If you're seeing this message, it means we're having trouble loading external resources on our website.

If you're behind a web filter, please make sure that the domains *.kastatic.org and *.kasandbox.org are unblocked.

Main content


Micturition (peeing) starts with urine flowing from the kidneys to the bladder via ureters. The bladder expands using transitional epithelium. Urine exits through the urethra, controlled by internal and external urethral sphincters. Ureters prevent backflow, thereby reducing infection risk. Created by Raja Narayan.

Want to join the conversation?

Video transcript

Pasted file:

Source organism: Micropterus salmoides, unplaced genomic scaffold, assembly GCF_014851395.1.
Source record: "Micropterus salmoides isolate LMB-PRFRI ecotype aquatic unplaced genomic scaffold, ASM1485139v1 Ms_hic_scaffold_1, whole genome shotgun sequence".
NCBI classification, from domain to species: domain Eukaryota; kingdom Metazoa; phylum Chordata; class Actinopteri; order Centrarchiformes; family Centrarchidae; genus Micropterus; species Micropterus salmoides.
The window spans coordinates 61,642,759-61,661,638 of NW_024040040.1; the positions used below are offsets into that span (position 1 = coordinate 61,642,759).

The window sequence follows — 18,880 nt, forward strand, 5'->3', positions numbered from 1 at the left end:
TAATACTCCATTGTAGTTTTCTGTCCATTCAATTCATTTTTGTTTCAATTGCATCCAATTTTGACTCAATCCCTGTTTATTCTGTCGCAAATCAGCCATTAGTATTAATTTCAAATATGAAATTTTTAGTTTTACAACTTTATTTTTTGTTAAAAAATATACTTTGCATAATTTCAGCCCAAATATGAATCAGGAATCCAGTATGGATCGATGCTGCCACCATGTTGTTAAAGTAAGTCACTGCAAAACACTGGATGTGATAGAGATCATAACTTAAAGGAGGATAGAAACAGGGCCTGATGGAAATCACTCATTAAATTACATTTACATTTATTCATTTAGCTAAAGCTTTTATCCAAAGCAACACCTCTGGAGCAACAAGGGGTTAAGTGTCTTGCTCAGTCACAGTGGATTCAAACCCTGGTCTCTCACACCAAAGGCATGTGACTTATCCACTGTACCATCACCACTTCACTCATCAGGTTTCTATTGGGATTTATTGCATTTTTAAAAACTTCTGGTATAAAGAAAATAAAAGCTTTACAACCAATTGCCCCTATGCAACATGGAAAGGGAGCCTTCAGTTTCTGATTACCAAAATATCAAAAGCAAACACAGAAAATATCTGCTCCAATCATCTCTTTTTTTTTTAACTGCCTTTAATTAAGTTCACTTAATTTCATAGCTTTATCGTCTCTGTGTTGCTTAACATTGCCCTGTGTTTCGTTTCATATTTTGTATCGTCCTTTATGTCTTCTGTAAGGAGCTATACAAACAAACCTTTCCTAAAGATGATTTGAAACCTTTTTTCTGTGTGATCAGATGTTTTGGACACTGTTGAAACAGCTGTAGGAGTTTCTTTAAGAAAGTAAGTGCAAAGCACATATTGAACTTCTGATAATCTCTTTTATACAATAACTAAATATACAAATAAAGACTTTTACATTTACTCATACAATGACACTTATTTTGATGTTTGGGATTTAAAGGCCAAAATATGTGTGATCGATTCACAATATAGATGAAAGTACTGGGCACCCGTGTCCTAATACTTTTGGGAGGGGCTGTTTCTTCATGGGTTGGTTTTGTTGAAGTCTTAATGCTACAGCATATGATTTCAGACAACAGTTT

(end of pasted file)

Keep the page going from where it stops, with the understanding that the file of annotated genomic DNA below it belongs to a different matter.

Voiceover: Next time you're with a group of friends, and you have to go pee, be a little fancy. Stand up and announce to them that I must now undergo micturition. Micturition, which is a fancy phrase for "to pee," or "to urinate." And so in this video we're gonna talk about the process of micturition. Beginning where we left off in the kidney, after we concentrate urine in our nephrons, we have this part that sort of touches the tip of the renal medulla, that's our renal calyx. Our renal calyx will be the part to first collect urine from the collecting tubules, and we said several renal calyces coalesce together into the renal pelvis, so that's the renal pelvis right there, and then the renal pelvis itself leaves the kidney through this tube called the ureter, and we've got two ureters right there. The ureter then conducts our urine inferiorly, or towards our feet, by connecting into the bladder. And note that these dotted lines imply that the ureter's attached to the back, or the posterior aspect of the bladder. So our ureters are like a one-way street, because they have valves that prevent backflow of urine upwards. That means that the urine will only flow down towards your feet, but there are certainly some exceptions to this, which I encourage you then to think about what can happen. What could happen if you allow urine to sort of flow backwards instead of in one direction towards the loo, or the toilet, and we'll talk about that in a minute, but for now, from our ureter our urine makes it into the bladder that I've drawn right here, and you can see it from the front like this, but it may be useful to take a look at it from the side. So if I say this is the top, and then the bottom is over here, and our anterior side, or the front on this side, and our posterior aspect, or the back on this side, our bladder would look like this. We'd have this top right here, and then kind of spin down, like so, and this front part right here would be kind of pointy, and so this comes down and collects here. And don't forget that our ureters conduct urine to the back right there, so we can draw two of them, these guys right there, and this is our posterior aspect, and the fancy thing about our bladder is that it's lined with something that's called transitional epithelium, which is something like what you've heard of before. You may have heard of squamous epithelium, which is just flat epithelial cells, or columnar epithelium, which are taller cells. Transitional just means they're somewhere in between. And the reason why we do this, is because it allows the bladder to expand. Remember, the bladder is going to be filling up with urine, and holding onto it, until we're at an appropriate place to go to the bathroom. So until then, our transitional epithelium allows our bladder to fill up and hold about 300 to 500 milliliters of urine, which is about the volume of a tall bottle of water. This then leads to a structure down here, and I'll draw going that-a-way, and I'll draw it here as well. That goes straight into the loo. This final part of our urinary tract is called the urethra. And we don't just have urine leak from the bladder and go straight into the urethra. There's some control here at the neck of the bladder. Right about there, we have what's called the internal, because it's deep inside us, the internal urethral, because it surrounds the urethra, sphincter. That's the internal urethral sphincter, and it's just a circle of muscle, that is not under our control, but it makes sure that the bladder keeps urine within it, and doesn't leak out urine, unless it's really full. And so we don't have control over the internal urethral sphincter. So if you were to guess what type of muscle this is, I'm sure you'd say, this certainly is going to be smooth muscle, because it's involuntarily controlled. And just for reference, that sits about right there. So that's going to be our internal urethral sphincter. So now that we've covered the bladder, I think this would be a good opportunity to take a look at a video, within this video, that shows how the ureters spray urine into the bladder. We call this a ureter jet, and sometimes you can see this on ultrasound, like here. I've oriented the ultrasound like this, so you can kind of take a look at the top, and the bottom of the bladder, but some of the rest of this image may be a little different, but just focus on the bladder for right now, and let's play this video. Oh, and I should mention that this thing right here tells you how much flow that you have, so notice whenever you see anything in yellow or orange, that just means that's urine that's being ejected into the bladder. So as I press play, notice that we have one stream that fires in, that's one ureter. And then when that stops, we're very lucky to see another ureter right there fire some urine into our bladder. I got this video from one of my mentors. Dr. John Fox was very nice to lend me this. Going back to the cartoon world that we have here, we can focus on what happens once urine leaves the bladder and goes into the urethra. The urethra will conduct urine to the outside world, and that's the organ that we use to pee away our urine, but the path from the bladder to the bathroom is very different if we're talking about men versus women. So I've got this female bladder right here, that's going to lead into a female urethra, that we're going to talk about, and I'm gonna contrast that with the male urethra. Now to be complete, the female urethra has sort of the same set-up as the male urethra. It leads out of the body, and has its own internal urethral sphincter right up there. And then there's a part of the urethra that happens afterwards right here that's called the membranous urethra, so membranous because we pass though a membrane, or a sheet that circles the urethra, and so we already talked about something that circles the urethra already, and that's kind of right above the structure I'm drawing in right now. We had the internal urethral sphincter that was circling our urethra at the neck of the bladder. Down here, this membrane, or this sheet that we have sort of circling our urethra is the external urethral sphincter. And because it's external, and it's something that WE control, this is going to be made up of skeletal muscle. And this is what we learn to control through potty training. Now to contrast that with the male situation, we don't go directly into the membranous urethra. No, instead we have a portion that's called the prostatic urethra, because we pass through an organ called the prostate. It's not directly involved in the urinary system, but it circumscribes the urethra right there. After the prostatic urethra, then we have the membranous urethra. So that's the part that's the same as what we've got in women. So we have our membranous urethra, and of course, in dudes, we've also got this sheet, or this muscle that's surrounding our urethra here, that's our external urethral sphincter that's under voluntary control because it's skeletal muscle, and then from there, we lead into what's called the spongy urethra. The spongy urethra is just the part of the urethra that's in the penis. So that's in the penis, and then afterwards, the urine leaves the body, and it's out in the external world. This entire system right here is in contact with the external environment. Now as you may have guessed, women don't have a spongy urethra. So what happens after the membranous urethra is actually kind of short-lived. This is actually going to be pretty short in comparison to the male urethra, so the connection to the outside world is a little more direct in females than it is in men. Now this kind of goes back to that comment I made earlier about backflow. We make sure that our valves here in the ureter makes urine go in one direction, to the bladder, and then we're gonna go out this way. But if we don't have valves, and we do have backflow, we can end up having what's called stasis, or urine just kind of hanging out up here, or maybe up in the kidney for a long period of time. Now that can be problematic, especially because we're in contact with the external environment, and you know that there are things like bacteria, and viruses, and fungi that can cause an infection. So if we have stasis right here, I'll just write a little telephone pole right there, stasis right there, we may have a greater risk of infection, because one of the functions of urinating is also to dispel bacteria that may have made it up the urethra from contact with the external environment. So we have a greater risk of infection if we have backflow, and we have a greater risk of infection if we have a shorter urethra, which is what happens in females. And that's the whole reason why women tend to have more urinary tract infections, so I'll write that down, that's a urinary tract infection, a UTI. They happen more so in women than they do in men because women have a shorter urethra. Either way, the urine makes it out of the body, goes into the loo, and effectively discards the waste products that we've made in our body, that we've filtered and concentrated in our kidneys.